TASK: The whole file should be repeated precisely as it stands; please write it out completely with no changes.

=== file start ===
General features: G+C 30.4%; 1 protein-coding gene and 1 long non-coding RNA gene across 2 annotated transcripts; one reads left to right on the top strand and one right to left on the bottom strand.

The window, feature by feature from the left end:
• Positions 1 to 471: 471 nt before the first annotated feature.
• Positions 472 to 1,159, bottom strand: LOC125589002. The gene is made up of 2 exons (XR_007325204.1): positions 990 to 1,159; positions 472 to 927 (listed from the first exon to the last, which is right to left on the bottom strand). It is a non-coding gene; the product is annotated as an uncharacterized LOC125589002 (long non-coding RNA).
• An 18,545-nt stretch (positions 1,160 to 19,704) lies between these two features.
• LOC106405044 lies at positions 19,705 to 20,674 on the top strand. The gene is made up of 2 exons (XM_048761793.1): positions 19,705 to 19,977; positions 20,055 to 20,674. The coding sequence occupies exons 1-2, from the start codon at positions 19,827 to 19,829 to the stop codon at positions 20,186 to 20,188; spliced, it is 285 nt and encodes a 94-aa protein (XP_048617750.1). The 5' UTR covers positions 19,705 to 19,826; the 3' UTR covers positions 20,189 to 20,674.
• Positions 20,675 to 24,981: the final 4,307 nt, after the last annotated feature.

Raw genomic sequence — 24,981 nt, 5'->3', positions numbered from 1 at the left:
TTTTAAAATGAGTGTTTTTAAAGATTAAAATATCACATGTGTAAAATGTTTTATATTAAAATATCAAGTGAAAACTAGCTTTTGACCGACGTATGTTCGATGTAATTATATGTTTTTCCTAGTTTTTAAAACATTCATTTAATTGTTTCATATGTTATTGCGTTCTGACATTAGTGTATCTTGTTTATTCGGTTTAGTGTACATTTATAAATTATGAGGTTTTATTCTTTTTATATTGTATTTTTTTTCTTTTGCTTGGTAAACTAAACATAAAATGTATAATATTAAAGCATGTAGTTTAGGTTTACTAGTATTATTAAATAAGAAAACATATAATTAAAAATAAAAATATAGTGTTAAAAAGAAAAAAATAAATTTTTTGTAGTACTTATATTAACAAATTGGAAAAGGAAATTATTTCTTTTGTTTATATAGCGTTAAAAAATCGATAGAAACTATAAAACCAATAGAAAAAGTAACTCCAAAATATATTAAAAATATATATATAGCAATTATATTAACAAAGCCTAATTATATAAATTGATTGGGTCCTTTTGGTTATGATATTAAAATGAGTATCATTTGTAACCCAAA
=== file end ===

General features: G+C 30.4%; 1 protein-coding gene and 1 long non-coding RNA gene across 2 annotated transcripts; one reads left to right on the top strand and one right to left on the bottom strand.

The window, feature by feature from the left end:
• Positions 1 to 471: 471 nt before the first annotated feature.
• Positions 472 to 1,159, bottom strand: LOC125589002. The gene is made up of 2 exons (XR_007325204.1): positions 990 to 1,159; positions 472 to 927 (listed from the first exon to the last, which is right to left on the bottom strand). It is a non-coding gene; the product is annotated as an uncharacterized LOC125589002 (long non-coding RNA).
• An 18,545-nt stretch (positions 1,160 to 19,704) lies between these two features.
• LOC106405044 lies at positions 19,705 to 20,674 on the top strand. The gene is made up of 2 exons (XM_048761793.1): positions 19,705 to 19,977; positions 20,055 to 20,674. The coding sequence occupies exons 1-2, from the start codon at positions 19,827 to 19,829 to the stop codon at positions 20,186 to 20,188; spliced, it is 285 nt and encodes a 94-aa protein (XP_048617750.1). The 5' UTR covers positions 19,705 to 19,826; the 3' UTR covers positions 20,189 to 20,674.
• Positions 20,675 to 24,981: the final 4,307 nt, after the last annotated feature.

Raw genomic sequence — 24,981 nt, 5'->3', positions numbered from 1 at the left:
TTTTAAAATGAGTGTTTTTAAAGATTAAAATATCACATGTGTAAAATGTTTTATATTAAAATATCAAGTGAAAACTAGCTTTTGACCGACGTATGTTCGATGTAATTATATGTTTTTCCTAGTTTTTAAAACATTCATTTAATTGTTTCATATGTTATTGCGTTCTGACATTAGTGTATCTTGTTTATTCGGTTTAGTGTACATTTATAAATTATGAGGTTTTATTCTTTTTATATTGTATTTTTTTTCTTTTGCTTGGTAAACTAAACATAAAATGTATAATATTAAAGCATGTAGTTTAGGTTTACTAGTATTATTAAATAAGAAAACATATAATTAAAAATAAAAATATAGTGTTAAAAAGAAAAAAATAAATTTTTTGTAGTACTTATATTAACAAATTGGAAAAGGAAATTATTTCTTTTGTTTATATAGCGTTAAAAAATCGATAGAAACTATAAAACCAATAGAAAAAGTAACTCCAAAATATATTAAAAATATATATATAGCAATTATATTAACAAAGCCTAATTATATAAATTGATTGGGTCCTTTTGGTTATGATATTAAAATGAGTATCATTTGTAACCCAAA